A few years ago, at Fotheringhay Church, I attended the first performance of ‘Sunlight on a Pale Green Ocean’, a work written by Christopher Brown who had set some of my Uist poems for four part choir. After the performance someone in the audience asked if I would write a piece on Mary, Queen of Scots who had been executed at Fotheringhay Castle. All that remains of the site is a mound. But as I had stood there that afternoon, I had been filled with great indignation – how dare they, I thought, how dare they execute a Scottish Queen. I was then moved to write a sequence on Mary – in The Goodman’s Daughter – and one thing leading to another, my next collection, The Hammer and the Fire, began with poems on John Knox and the Scottish Reformation. It was just a short step, then, to find myself caught up in stories of the Covenanters and the Killing Times.
A Voyage to Babylon
a story of the Killing Times
There are covenanters buried in our local churchyard – casualties of the action at Rullion Green - and a woman from our hamlet, Old Pentland, prepared the corpse of James Renwick, Minister of the Moors, for burial after his execution in the Grassmarket in Edinburgh in 1688 – the last of the Covenanter martyrs. The final nudge was a visit to the magnificent Dunnottar Castle where, in 1685, 160 Covenanters were incarcerated in appalling conditions for three months before those who remained alive were transported to North America.
In the Vault
A floor of undressed stones.
No tub for the relief of nature.
They stood, took turns to sit,
envied the bold freedom of the rats.
Some passed, in these summer days,
into their mind’s winter…
On the Sabbath they’d sing their Psalms,
take up the precentor’s line,
build a wondrous tracery
intricate as the gothic they’d destroy –
till God’s light burst
into the chambers of their captive hearts.
At one stage, to alleviate conditions in what is now known as the Whig’s Vault, 30 men were moved to an even worse situation. Deprived of light and air...
Man after man
they lie on their bellies
by a slit in the wall,
suck in the summer.
And fears fly
into their heads
like bats into darkness.
A farmer sits
rocking in his excrement
weeping for his mother.
A boy is babbling
by a wall, his scrabbling
to flesh. John Fraser
of Pitcalzean has been seized
by the bloody flux....
I got a list of the prisoners at Dunnottar from The Covenanters Index, stuck a pin in three names and, following a few slender leads, traced John Fraser from Dunnottar to Connecticut and then, after the Glorious Revolution, back to Scotland where, to my astonishment, I discovered he had been Minister at Glencorse Church just two miles from where we live. After his church burned down he was called to Alness, ending his days by the Cromarty Firth where he had been born and raised.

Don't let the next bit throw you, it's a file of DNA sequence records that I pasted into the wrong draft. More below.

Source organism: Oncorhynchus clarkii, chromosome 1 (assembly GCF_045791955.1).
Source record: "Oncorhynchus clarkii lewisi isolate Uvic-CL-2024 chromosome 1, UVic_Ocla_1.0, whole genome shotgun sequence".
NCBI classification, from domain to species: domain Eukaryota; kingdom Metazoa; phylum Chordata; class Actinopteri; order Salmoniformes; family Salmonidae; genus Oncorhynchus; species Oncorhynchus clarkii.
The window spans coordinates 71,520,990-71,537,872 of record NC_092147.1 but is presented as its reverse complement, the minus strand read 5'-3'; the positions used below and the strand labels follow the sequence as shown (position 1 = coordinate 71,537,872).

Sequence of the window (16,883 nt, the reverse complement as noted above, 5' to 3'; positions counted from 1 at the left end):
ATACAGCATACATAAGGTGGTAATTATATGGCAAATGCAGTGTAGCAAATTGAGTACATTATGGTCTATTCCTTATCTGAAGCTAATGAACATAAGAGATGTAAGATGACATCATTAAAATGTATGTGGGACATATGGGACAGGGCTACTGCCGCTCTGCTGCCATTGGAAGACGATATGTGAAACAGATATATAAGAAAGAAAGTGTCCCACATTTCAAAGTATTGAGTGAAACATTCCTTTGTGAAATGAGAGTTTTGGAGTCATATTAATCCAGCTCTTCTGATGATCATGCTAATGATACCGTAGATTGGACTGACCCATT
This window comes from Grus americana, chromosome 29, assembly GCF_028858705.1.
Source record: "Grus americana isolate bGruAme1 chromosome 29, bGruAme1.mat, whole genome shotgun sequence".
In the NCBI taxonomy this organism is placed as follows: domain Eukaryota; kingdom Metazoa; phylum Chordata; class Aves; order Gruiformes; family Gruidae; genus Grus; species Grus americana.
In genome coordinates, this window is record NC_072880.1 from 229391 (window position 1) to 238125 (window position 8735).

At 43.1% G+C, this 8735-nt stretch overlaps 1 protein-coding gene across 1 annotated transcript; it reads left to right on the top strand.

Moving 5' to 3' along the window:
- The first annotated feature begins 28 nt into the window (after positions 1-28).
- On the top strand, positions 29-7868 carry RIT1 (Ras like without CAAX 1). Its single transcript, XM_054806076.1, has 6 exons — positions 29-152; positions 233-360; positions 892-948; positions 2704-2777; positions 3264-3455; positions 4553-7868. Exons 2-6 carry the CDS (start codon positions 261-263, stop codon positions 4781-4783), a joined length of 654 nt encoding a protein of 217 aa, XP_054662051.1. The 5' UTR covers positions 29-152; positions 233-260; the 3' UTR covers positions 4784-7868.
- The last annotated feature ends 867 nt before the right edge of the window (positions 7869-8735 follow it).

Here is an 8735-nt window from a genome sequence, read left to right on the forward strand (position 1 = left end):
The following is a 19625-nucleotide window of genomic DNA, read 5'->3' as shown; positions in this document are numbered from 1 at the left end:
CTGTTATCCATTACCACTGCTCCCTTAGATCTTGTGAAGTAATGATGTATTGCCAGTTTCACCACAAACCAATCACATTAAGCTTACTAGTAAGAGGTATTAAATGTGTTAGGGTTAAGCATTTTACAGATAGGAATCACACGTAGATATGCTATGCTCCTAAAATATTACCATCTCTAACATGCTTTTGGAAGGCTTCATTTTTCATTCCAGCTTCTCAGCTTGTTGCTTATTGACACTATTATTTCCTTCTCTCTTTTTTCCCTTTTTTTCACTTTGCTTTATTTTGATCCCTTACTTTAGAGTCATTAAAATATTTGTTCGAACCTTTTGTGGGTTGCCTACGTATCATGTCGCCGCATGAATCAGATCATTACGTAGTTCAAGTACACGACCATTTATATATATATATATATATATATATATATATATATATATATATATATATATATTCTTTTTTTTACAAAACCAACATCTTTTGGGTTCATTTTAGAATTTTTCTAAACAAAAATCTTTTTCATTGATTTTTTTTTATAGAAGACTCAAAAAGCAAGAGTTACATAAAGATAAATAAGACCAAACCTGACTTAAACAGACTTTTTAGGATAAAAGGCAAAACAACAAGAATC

My account of his experiences is almost entirely fictional but I have used some of the graphic details from Robert Wodrow’s ‘A History of the Sufferings of the Church of Scotland…’. Writing in the seventeenth century, Wodrow was still able to access eye-witness accounts of the hardships and atrocities of what he called, ‘The Killing Times’.
These events arose out of what is often casually designated, the English Civil War but that was only part of the Wars of the Three Kingdoms which also engulfed Ireland and Scotland with horrendous loss of life. It has been said that perhaps 9% of the population of Scotland died directly or indirectly as a consequence of these wars, 3.7% of the population of England and a staggering 41% of the population of Ireland.
Arguably, the fault line runs from the Scottish Reformation of 1560 through civil wars and the Killing Times to the debacle at Culloden in 1746 and on into sectarianism in contemporary Scotland. You catch, at moments, how frighteningly close history is. We ignore it at our peril.
A Voyage to Babylon also contains more general poems as well as material written on themes from my beloved Uists. I try to achieve some balance by including poems on my native habitat, the east of Scotland. I keep working away at the differences between west and east coast seascapes. Something to do with wind and light, I think.
This is the sea where night gathers –
where thin-lipped, winter dawns
mouth cold beginnings, where short,
thrawn waves are Sunday-suited,
grey even under the summer sun.
Its seascapes shaped minds that praised
a jealous God. Even its serenities
are deceptions, summon the haars that drew
the dragon ships, their bear-sarks
howling out of the chill. So why
does it lift the heart, disclose
in its turbulence a spirit’s haven?
I remember horizons wider than the edge
of rain, the sea inscrolled in parables of light.